Philosophy Day: Lessons for Future Policy Practitioners - ISPP World Philosophy Day: What can future public policy practitioners learn? | Indian School of Public Policy Humane ClubMade with Humane Club
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World Philosophy Day: What can future public policy practitioners learn?

Wolrd Philosophy Blog
ISPP
By ISPP
Published Nov 20, 2023

Philosophy exists at the root of all human pursuits. In the beginning, everything fell under the broad umbrella of philosophical inquiry. There was no rigid separation between the spiritual and material realms. Rather, the focus was on holistic human development and gaining complete understanding. Over time, as knowledge advanced, more specialized domains emerged from philosophy. 

For example, mathematics grew out of the philosophical study of numbers. Chemistry emerged from the philosophy of chemicals. Likewise, fields like botany, accounting, and economics arose by specializing in different aspects of philosophy.

While the focus differs across subjects, the foundations remain philosophical. This underlying connection is visible in concepts like equilibrium, which appears in economics as supply and demand balance, in biology as homeostasis within an organism, in ecology as environmental stability, and politics as power balance.

Philosophy encourages us to think holistically and recognize the connections between different realms of human knowledge. While specialization allows for deep focus and progress, maintaining a philosophical outlook can help unite the sciences, social sciences, and humanities. 

Public policy professionals can gain important insights from philosophy, such as the value of acceptance. Indian philosophy demonstrates this well. Even though Indian schools were dominated by the supreme idea of moksa(liberation): the Charvaka or the lokayata school was still recognized, even though it prioritized materialism and emotional fulfillment.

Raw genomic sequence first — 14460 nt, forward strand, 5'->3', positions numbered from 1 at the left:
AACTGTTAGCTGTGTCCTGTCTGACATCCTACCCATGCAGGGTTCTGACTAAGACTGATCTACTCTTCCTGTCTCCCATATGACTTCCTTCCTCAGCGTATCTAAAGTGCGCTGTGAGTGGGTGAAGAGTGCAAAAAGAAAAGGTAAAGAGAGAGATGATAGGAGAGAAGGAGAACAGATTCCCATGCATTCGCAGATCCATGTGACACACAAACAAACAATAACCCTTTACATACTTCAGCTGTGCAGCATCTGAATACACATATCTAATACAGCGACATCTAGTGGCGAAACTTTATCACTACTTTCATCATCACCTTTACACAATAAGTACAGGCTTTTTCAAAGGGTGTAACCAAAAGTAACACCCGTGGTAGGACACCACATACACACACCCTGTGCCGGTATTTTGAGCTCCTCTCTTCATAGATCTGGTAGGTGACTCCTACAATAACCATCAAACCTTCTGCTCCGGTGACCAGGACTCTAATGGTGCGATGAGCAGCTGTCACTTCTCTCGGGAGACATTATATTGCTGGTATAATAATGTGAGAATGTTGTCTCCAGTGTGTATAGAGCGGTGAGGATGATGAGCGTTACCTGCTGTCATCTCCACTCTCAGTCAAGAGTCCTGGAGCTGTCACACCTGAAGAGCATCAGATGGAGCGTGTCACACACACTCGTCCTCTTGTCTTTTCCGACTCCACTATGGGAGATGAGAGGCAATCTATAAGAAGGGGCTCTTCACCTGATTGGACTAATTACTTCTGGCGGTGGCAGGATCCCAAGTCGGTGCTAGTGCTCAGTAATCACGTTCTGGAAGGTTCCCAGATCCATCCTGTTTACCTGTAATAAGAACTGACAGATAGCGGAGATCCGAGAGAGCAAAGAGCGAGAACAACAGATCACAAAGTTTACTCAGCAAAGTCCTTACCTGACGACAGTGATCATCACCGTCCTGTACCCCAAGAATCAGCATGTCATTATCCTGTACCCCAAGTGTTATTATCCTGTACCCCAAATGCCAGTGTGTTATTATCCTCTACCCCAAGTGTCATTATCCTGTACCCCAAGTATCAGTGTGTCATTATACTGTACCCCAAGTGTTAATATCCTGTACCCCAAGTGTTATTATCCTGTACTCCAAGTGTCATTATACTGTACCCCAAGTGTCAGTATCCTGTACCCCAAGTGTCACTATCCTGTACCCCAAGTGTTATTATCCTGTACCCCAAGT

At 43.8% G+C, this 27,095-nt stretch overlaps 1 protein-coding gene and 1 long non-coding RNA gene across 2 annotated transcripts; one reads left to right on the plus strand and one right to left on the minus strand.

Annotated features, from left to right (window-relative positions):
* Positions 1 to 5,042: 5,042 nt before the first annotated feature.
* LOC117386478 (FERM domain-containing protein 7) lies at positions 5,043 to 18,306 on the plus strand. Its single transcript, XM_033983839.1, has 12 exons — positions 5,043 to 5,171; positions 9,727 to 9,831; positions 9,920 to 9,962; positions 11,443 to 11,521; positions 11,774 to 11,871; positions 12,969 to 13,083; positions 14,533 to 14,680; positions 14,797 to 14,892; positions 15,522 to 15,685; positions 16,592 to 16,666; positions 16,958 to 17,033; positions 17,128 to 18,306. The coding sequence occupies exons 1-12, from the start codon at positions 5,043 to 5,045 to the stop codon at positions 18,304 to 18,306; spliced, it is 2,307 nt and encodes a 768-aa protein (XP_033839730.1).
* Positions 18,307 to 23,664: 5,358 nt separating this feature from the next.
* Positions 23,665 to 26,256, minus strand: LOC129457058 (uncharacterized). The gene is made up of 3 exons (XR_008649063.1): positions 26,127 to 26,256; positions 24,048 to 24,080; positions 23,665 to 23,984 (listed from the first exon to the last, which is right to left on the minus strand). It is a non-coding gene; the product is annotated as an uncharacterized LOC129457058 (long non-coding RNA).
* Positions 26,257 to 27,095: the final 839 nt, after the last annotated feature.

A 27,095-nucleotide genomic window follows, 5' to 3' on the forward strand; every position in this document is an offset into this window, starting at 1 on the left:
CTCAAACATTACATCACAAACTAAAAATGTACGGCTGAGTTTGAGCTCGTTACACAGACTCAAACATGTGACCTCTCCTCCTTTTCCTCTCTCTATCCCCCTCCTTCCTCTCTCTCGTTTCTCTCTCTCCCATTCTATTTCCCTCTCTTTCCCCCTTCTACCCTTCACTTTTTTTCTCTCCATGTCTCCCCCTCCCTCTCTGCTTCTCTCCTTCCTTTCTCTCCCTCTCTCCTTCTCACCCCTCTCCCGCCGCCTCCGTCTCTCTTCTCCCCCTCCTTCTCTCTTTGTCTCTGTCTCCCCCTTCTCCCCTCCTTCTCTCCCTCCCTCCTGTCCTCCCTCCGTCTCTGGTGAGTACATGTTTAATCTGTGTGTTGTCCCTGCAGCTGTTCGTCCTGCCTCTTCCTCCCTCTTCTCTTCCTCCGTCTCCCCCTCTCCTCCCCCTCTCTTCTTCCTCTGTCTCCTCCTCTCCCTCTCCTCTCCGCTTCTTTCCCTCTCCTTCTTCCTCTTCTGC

In policymaking, there are often diverse stakeholders representing different viewpoints. Even when perspectives clash, practitioners should accept each viewpoint with dignity.

Disagreement is inevitable with such a variety of stakeholders. However, respect for the humanity and worth of those with opposing views remains important. 

Second, Philosophy aims not just to generate abstract theories, but to investigate the fundamental assumptions and logic underlying real-world practices of politics, science, and morality. This directly relates to policymaking.

Policy professionals cannot simply apply fixed formulas. They must critically analyze the foundation of policy proposals, including the embedded values and moral implications. Philosophy builds the logical reasoning abilities needed to rigorously scrutinize the claims, values, and evidence that policies rely on.

Through philosophical argumentation, assumptions are questioned, inconsistencies revealed, and biases uncovered. This skill is indispensable for policymakers weighing complex trade-offs and examining policies from all angles.

Third and most important, Philosophers are always aware of their limitations. Recognizing the boundedness of one’s knowledge and the complexity of problems guards a policymaker against overconfidence and dogmatism. This philosophical humility visible in the teachings of Socrates, Buddha, and Kant allows a young practitioner to be open to new evidence and ideas.

On the occasion of World Philosophy Day, future public policy practitioners must take inspiration from the teachings of philosophers for the continued development of human thought, for the enrichment of cultures, and for the empowerment of individuals. Philosophy has played an irreplaceable role in the progress of humanity. Its spirit of open inquiry reasoned debate, and dedication to truth provides an invaluable compass for policy professionals entrusted with advancing society. We carry forward philosophy’s legacy of clear-eyed criticism, moral courage, and faith in human rationality to craft policies that serve all people and our shared future.


Harshita Miglani

PDM Scholar, Class of 2024,

Harshita is a meditation enthusiast & certified ‘Yoga Volunteer’ under Ministry of AYUSH. She believes that a healthy mind is the real wealth in the fast paced life. Academic pursuit of ethics , philosophy of technology & socio-political philosophy fuelled her interests towards policy making. Through her blogs, she wants to create a meaningful change in the society.